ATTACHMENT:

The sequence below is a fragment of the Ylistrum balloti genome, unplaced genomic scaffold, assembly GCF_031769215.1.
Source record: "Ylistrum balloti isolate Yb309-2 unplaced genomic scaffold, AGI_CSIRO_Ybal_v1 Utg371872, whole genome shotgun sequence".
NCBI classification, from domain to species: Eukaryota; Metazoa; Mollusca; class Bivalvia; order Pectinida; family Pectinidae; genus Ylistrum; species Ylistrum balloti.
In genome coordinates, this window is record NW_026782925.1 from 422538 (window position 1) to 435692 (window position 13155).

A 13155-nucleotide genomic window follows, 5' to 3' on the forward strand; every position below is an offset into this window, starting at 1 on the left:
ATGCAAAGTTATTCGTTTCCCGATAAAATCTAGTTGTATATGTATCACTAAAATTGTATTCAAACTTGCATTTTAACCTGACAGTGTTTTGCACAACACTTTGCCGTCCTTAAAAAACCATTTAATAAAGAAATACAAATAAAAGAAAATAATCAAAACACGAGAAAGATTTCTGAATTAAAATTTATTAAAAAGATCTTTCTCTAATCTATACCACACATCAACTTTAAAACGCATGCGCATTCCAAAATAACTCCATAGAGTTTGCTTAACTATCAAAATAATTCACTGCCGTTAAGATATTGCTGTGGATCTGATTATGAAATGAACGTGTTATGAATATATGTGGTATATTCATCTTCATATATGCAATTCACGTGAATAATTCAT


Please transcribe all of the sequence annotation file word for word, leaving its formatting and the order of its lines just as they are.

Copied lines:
The sequence below is a fragment of the Ylistrum balloti genome, unplaced genomic scaffold, assembly GCF_031769215.1.
Source record: "Ylistrum balloti isolate Yb309-2 unplaced genomic scaffold, AGI_CSIRO_Ybal_v1 Utg371872, whole genome shotgun sequence".
NCBI classification, from domain to species: Eukaryota; Metazoa; Mollusca; class Bivalvia; order Pectinida; family Pectinidae; genus Ylistrum; species Ylistrum balloti.
In genome coordinates, this window is record NW_026782925.1 from 422538 (window position 1) to 435692 (window position 13155).

A 13155-nucleotide genomic window follows, 5' to 3' on the forward strand; every position below is an offset into this window, starting at 1 on the left:
ATGCAAAGTTATTCGTTTCCCGATAAAATCTAGTTGTATATGTATCACTAAAATTGTATTCAAACTTGCATTTTAACCTGACAGTGTTTTGCACAACACTTTGCCGTCCTTAAAAAACCATTTAATAAAGAAATACAAATAAAAGAAAATAATCAAAACACGAGAAAGATTTCTGAATTAAAATTTATTAAAAAGATCTTTCTCTAATCTATACCACACATCAACTTTAAAACGCATGCGCATTCCAAAATAACTCCATAGAGTTTGCTTAACTATCAAAATAATTCACTGCCGTTAAGATATTGCTGTGGATCTGATTATGAAATGAACGTGTTATGAATATATGTGGTATATTCATCTTCATATATGCAATTCACGTGAATAATTCAT